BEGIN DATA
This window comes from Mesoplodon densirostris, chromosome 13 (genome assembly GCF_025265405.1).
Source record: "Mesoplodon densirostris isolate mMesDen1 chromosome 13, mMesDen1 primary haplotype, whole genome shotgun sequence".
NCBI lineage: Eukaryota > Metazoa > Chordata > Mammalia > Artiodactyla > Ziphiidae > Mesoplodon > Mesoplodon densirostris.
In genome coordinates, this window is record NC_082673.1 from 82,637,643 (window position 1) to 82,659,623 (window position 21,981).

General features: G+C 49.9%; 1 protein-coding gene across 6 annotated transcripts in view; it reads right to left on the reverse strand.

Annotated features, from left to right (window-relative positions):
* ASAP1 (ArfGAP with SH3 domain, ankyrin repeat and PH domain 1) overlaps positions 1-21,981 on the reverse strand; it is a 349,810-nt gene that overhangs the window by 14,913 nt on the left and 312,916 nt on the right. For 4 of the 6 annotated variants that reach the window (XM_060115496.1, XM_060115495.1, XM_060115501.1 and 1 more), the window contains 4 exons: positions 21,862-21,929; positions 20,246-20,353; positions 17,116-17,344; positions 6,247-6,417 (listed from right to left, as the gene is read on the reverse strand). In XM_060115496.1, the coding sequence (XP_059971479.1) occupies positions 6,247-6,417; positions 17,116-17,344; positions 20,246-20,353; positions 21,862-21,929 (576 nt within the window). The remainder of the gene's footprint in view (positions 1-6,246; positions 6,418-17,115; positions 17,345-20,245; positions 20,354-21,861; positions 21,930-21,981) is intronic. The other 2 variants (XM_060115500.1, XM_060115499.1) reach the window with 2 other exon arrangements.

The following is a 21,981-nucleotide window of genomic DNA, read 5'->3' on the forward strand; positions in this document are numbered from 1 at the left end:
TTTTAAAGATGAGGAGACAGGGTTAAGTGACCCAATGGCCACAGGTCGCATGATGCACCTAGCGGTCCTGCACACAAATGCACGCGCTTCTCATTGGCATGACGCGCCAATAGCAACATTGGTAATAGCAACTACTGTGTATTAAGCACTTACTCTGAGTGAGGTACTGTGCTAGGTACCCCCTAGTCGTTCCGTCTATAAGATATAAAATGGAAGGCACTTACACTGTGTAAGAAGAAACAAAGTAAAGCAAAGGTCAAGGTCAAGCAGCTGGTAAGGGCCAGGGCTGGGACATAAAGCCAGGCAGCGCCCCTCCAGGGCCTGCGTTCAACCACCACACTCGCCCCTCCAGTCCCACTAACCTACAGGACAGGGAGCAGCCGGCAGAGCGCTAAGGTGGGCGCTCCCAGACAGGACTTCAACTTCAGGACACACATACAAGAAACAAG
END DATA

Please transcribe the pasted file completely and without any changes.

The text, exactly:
This window comes from Mesoplodon densirostris, chromosome 13 (genome assembly GCF_025265405.1).
Source record: "Mesoplodon densirostris isolate mMesDen1 chromosome 13, mMesDen1 primary haplotype, whole genome shotgun sequence".
NCBI lineage: Eukaryota > Metazoa > Chordata > Mammalia > Artiodactyla > Ziphiidae > Mesoplodon > Mesoplodon densirostris.
In genome coordinates, this window is record NC_082673.1 from 82,637,643 (window position 1) to 82,659,623 (window position 21,981).

General features: G+C 49.9%; 1 protein-coding gene across 6 annotated transcripts in view; it reads right to left on the reverse strand.

Annotated features, from left to right (window-relative positions):
* ASAP1 (ArfGAP with SH3 domain, ankyrin repeat and PH domain 1) overlaps positions 1-21,981 on the reverse strand; it is a 349,810-nt gene that overhangs the window by 14,913 nt on the left and 312,916 nt on the right. For 4 of the 6 annotated variants that reach the window (XM_060115496.1, XM_060115495.1, XM_060115501.1 and 1 more), the window contains 4 exons: positions 21,862-21,929; positions 20,246-20,353; positions 17,116-17,344; positions 6,247-6,417 (listed from right to left, as the gene is read on the reverse strand). In XM_060115496.1, the coding sequence (XP_059971479.1) occupies positions 6,247-6,417; positions 17,116-17,344; positions 20,246-20,353; positions 21,862-21,929 (576 nt within the window). The remainder of the gene's footprint in view (positions 1-6,246; positions 6,418-17,115; positions 17,345-20,245; positions 20,354-21,861; positions 21,930-21,981) is intronic. The other 2 variants (XM_060115500.1, XM_060115499.1) reach the window with 2 other exon arrangements.

The following is a 21,981-nucleotide window of genomic DNA, read 5'->3' on the forward strand; positions in this document are numbered from 1 at the left end:
TTTTAAAGATGAGGAGACAGGGTTAAGTGACCCAATGGCCACAGGTCGCATGATGCACCTAGCGGTCCTGCACACAAATGCACGCGCTTCTCATTGGCATGACGCGCCAATAGCAACATTGGTAATAGCAACTACTGTGTATTAAGCACTTACTCTGAGTGAGGTACTGTGCTAGGTACCCCCTAGTCGTTCCGTCTATAAGATATAAAATGGAAGGCACTTACACTGTGTAAGAAGAAACAAAGTAAAGCAAAGGTCAAGGTCAAGCAGCTGGTAAGGGCCAGGGCTGGGACATAAAGCCAGGCAGCGCCCCTCCAGGGCCTGCGTTCAACCACCACACTCGCCCCTCCAGTCCCACTAACCTACAGGACAGGGAGCAGCCGGCAGAGCGCTAAGGTGGGCGCTCCCAGACAGGACTTCAACTTCAGGACACACATACAAGAAACAAG